What is the ketogenic diet?

Before starting, let’s make it clear, the word diet is not used to talk about weight loss but to talk about a “food style”.

The ketogenic diet is very different from the omnivorous diet (followed by most of us). This difference is in the proportion of macronutrients that we eat during a day.
As a matter of fact, it is recommended that the intake of a so-called “normal” diet would be: 40% to 55% in carbohydrates, 30-35% in lipids and 10-15% in proteins.

The ketogenic diet is made of 70% of lipids, 20-25% of proteins and 5-10% of carbohydrates.

Why decreasing carbohydrates?

Decreasing in an important amount of carbohydrate in your diet will let the body in a state of ketosis.
The state of ketosis is defined by the fact that the body mainly uses lipids as a source of energy.

Our body will accumulate ketones (metabolites produced from lipids). This happens when the body no longer has enough reserves of carbohydrates, including glucose to produce energy.

After a few days, the body becomes more and more efficient in using fat as a source of energy.

Which foods does someone eat during a ketogenic diet?

In order to decrease the macronutrient of our diet, many foods that cannot (or exceptionally and in small quantities) be consumed daily like bread or pasta for instance.

However, the ketogenic diet still allows you to enjoy.
This diet consists mainly of fat with a very good satiating effect for our body.

We can, therefore, find in this diet, fatty fishes, meat, eggs, but also oilseeds, avocados, vegetables, oil or cheese…

The fruits can be consumed from time to time but in small quantities since they bring a lot of sugar.

What are the advantages?

Sports performance

A ketogenic diet of at least 31 days would improve body composition: less fat and more muscle mass.
A study conducted on trained soldiers showed an increase in their VO2max, potentially due to their loss of body fat.

In addition, it would promote lipid oxidation and therefore the use of lipids during a sports effort. Therefore, this change of the major substrate during an intense effort could explain the improvement of sports performances.

This diet could improve an individual’s aerobic and non-aerobic abilities, if accompanied by appropriate training.

Epilepsy

The keto diet has been used for a hundred years for the treatment of epilepsy. It is recognized as a treatment in more than 45 countries.
Since then the ketogenic diet has been slightly modified keeping, of course, a high fat/low carbs intake in order to adapt to the lifestyle of each patient.

The mechanisms of this diet on this disease are complex and remain still unclear. There would be an effect due to the stable glucose concentration in the blood, the ketones would influence neuronal functions and neurotransmission.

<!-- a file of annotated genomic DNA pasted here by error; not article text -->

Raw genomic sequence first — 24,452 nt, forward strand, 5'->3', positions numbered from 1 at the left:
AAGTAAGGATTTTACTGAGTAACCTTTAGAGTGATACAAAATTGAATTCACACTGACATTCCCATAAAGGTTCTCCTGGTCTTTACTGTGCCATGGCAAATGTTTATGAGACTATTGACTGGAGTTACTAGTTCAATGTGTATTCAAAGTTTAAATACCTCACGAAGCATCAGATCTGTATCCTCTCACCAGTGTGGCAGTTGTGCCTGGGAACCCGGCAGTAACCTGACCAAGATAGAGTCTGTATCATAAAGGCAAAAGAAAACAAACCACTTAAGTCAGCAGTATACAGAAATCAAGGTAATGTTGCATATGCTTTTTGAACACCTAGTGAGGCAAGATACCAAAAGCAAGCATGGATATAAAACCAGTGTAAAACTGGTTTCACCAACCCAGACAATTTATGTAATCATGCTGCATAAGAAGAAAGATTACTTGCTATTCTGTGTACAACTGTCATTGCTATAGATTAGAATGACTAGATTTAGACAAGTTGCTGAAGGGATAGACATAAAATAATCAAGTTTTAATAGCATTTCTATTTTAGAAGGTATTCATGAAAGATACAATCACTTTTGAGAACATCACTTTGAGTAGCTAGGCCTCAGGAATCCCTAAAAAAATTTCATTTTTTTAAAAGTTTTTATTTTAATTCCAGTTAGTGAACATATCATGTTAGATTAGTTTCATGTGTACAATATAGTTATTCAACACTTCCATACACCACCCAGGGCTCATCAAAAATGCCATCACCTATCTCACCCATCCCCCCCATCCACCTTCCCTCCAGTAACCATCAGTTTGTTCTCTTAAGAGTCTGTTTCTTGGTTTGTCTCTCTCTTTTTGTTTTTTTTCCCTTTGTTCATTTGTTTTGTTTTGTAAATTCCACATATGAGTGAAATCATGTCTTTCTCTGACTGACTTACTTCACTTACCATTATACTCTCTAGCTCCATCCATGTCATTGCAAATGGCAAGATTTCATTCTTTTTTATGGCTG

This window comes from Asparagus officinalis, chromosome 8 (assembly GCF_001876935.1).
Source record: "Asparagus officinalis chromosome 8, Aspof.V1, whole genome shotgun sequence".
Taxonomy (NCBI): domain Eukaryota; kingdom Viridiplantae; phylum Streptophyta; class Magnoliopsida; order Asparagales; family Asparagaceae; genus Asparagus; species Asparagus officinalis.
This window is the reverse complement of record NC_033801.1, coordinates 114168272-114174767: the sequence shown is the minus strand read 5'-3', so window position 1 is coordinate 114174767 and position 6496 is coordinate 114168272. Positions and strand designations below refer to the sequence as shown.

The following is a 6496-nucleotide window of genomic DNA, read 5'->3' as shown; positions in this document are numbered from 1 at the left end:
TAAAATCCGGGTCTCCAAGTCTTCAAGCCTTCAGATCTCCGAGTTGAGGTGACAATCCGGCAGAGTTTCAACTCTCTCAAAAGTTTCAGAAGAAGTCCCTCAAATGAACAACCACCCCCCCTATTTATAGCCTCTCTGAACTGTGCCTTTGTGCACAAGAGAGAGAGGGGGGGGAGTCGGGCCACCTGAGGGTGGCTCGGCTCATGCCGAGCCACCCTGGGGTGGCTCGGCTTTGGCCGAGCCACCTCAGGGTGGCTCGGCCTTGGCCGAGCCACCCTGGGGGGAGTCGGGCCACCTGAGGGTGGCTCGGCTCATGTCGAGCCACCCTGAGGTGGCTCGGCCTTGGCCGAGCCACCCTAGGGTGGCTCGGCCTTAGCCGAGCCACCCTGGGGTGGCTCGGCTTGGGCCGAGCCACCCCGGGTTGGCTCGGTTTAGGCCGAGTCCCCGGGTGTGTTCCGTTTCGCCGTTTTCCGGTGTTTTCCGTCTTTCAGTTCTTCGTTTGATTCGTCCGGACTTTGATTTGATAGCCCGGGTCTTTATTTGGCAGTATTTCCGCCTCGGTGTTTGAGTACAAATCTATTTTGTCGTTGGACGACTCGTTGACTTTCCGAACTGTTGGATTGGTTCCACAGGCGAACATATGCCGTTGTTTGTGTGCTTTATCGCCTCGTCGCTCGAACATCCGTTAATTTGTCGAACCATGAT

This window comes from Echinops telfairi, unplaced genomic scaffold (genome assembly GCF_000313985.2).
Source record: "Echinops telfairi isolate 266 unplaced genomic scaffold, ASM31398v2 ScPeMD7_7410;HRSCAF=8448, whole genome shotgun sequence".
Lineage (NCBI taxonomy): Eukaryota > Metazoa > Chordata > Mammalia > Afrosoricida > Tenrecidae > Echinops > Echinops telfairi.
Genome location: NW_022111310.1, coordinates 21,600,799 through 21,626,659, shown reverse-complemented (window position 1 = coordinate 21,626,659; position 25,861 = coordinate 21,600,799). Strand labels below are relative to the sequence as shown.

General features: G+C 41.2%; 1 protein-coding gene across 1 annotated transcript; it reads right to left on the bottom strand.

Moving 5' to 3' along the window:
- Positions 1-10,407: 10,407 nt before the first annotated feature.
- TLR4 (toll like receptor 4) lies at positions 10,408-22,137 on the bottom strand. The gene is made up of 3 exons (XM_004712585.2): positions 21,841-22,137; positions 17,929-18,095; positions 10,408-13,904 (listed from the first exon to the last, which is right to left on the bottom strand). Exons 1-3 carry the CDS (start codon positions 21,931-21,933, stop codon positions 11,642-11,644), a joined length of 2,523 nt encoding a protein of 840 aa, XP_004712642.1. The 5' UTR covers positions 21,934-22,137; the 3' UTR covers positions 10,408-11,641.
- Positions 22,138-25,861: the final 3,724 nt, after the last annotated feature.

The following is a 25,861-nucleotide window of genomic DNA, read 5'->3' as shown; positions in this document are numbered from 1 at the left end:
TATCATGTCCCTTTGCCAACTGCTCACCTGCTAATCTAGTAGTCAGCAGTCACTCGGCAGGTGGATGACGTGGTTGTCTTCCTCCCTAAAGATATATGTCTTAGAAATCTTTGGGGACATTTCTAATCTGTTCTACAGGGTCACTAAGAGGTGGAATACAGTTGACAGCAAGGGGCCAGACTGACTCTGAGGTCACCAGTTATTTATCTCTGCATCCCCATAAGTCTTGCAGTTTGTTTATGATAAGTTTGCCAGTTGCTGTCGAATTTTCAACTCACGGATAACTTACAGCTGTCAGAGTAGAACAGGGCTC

Cancer

Food in the treatment of cancer is increasingly considered.

The ketogenic diet has been the subject of pre-clinical and clinical studies on different types of cancer. Some studies have shown a slowdown in the development of cancer cells as well as a decrease in tumor size.
The ketogenic diet is more or less effective depending on the type of cancer.
As a consequence, the ketogenic diet might become, in the future, part of some cancer treatment in order to optimize it.

What are its disadvantages?

The ketogenic diet is a diet that virtually eliminates an essential macronutrient, it can, therefore, cause nutritional imbalances as well as deficiencies.
It should be taken seriously and involves regular monitoring in order not to endanger one’s health.

As it does not include carbohydrates, this diet can initially produce significant fatigue and headaches before the individual’s metabolism adapts to it.

Moreover, it is a restrictive diet, so it can be difficult to maintain over a long term.
As a matter of fact, it is not advised to hold it in the long term due to the harmful effects it could have on the appearance of cardiovascular diseases (divergent scientific opinions). It could also lead to eating disorders because of the restrictions imposed by this food style.

  • Richard A. Lafoutain. (2019). Extended Ketogenic Diet and Physical Training Intervention in Military Personnel. Military Medicine.
  • Fionn T. McSwiney and al. (2017). Keto-adaptation enhances exercise performance and body composition responses to training in endurance athletes. Metabolism Journal.
  • Letícia Pereira de Brito Sampaio. (2016) Ketogenic diet for epilepsy treatment Dieta cetogênica para o tratamento da epilepsia. Arquivos de Neuro-psiquiatria.
  • Hae-Yun Chung and al. (2017). Rationale, Feasibility and Acceptability of Ketogenic Diet for Cancer Treatment. Journal of cancer prevention.

 

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